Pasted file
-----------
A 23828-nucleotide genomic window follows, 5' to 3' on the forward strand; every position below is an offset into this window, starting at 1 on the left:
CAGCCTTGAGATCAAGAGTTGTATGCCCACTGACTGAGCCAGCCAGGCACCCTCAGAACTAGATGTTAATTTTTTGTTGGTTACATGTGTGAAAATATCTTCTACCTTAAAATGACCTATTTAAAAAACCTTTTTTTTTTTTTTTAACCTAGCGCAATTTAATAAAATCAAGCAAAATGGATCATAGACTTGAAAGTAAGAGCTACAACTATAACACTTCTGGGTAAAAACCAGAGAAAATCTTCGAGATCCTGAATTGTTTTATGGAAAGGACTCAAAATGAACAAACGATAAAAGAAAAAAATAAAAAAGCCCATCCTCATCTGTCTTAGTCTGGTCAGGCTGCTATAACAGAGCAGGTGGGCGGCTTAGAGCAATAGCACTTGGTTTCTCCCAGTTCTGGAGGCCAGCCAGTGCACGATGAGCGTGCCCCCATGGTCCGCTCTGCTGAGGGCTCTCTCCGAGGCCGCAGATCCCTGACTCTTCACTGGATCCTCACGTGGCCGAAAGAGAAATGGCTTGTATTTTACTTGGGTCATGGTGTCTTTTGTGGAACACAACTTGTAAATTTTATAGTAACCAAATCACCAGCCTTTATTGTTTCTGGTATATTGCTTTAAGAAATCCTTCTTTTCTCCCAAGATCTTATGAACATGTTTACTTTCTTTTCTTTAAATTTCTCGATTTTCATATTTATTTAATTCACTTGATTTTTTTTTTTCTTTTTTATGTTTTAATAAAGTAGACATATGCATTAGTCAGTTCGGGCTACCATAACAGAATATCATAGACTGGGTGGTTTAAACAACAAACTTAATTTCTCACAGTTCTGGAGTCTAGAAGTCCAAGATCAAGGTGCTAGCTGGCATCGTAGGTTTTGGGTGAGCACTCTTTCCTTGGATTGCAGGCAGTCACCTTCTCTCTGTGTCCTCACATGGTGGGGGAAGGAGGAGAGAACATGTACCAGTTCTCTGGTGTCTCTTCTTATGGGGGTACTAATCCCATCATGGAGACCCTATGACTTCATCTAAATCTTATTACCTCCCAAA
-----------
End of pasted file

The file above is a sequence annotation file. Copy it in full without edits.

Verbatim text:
A 23828-nucleotide genomic window follows, 5' to 3' on the forward strand; every position below is an offset into this window, starting at 1 on the left:
CAGCCTTGAGATCAAGAGTTGTATGCCCACTGACTGAGCCAGCCAGGCACCCTCAGAACTAGATGTTAATTTTTTGTTGGTTACATGTGTGAAAATATCTTCTACCTTAAAATGACCTATTTAAAAAACCTTTTTTTTTTTTTTTAACCTAGCGCAATTTAATAAAATCAAGCAAAATGGATCATAGACTTGAAAGTAAGAGCTACAACTATAACACTTCTGGGTAAAAACCAGAGAAAATCTTCGAGATCCTGAATTGTTTTATGGAAAGGACTCAAAATGAACAAACGATAAAAGAAAAAAATAAAAAAGCCCATCCTCATCTGTCTTAGTCTGGTCAGGCTGCTATAACAGAGCAGGTGGGCGGCTTAGAGCAATAGCACTTGGTTTCTCCCAGTTCTGGAGGCCAGCCAGTGCACGATGAGCGTGCCCCCATGGTCCGCTCTGCTGAGGGCTCTCTCCGAGGCCGCAGATCCCTGACTCTTCACTGGATCCTCACGTGGCCGAAAGAGAAATGGCTTGTATTTTACTTGGGTCATGGTGTCTTTTGTGGAACACAACTTGTAAATTTTATAGTAACCAAATCACCAGCCTTTATTGTTTCTGGTATATTGCTTTAAGAAATCCTTCTTTTCTCCCAAGATCTTATGAACATGTTTACTTTCTTTTCTTTAAATTTCTCGATTTTCATATTTATTTAATTCACTTGATTTTTTTTTTTCTTTTTTATGTTTTAATAAAGTAGACATATGCATTAGTCAGTTCGGGCTACCATAACAGAATATCATAGACTGGGTGGTTTAAACAACAAACTTAATTTCTCACAGTTCTGGAGTCTAGAAGTCCAAGATCAAGGTGCTAGCTGGCATCGTAGGTTTTGGGTGAGCACTCTTTCCTTGGATTGCAGGCAGTCACCTTCTCTCTGTGTCCTCACATGGTGGGGGAAGGAGGAGAGAACATGTACCAGTTCTCTGGTGTCTCTTCTTATGGGGGTACTAATCCCATCATGGAGACCCTATGACTTCATCTAAATCTTATTACCTCCCAAA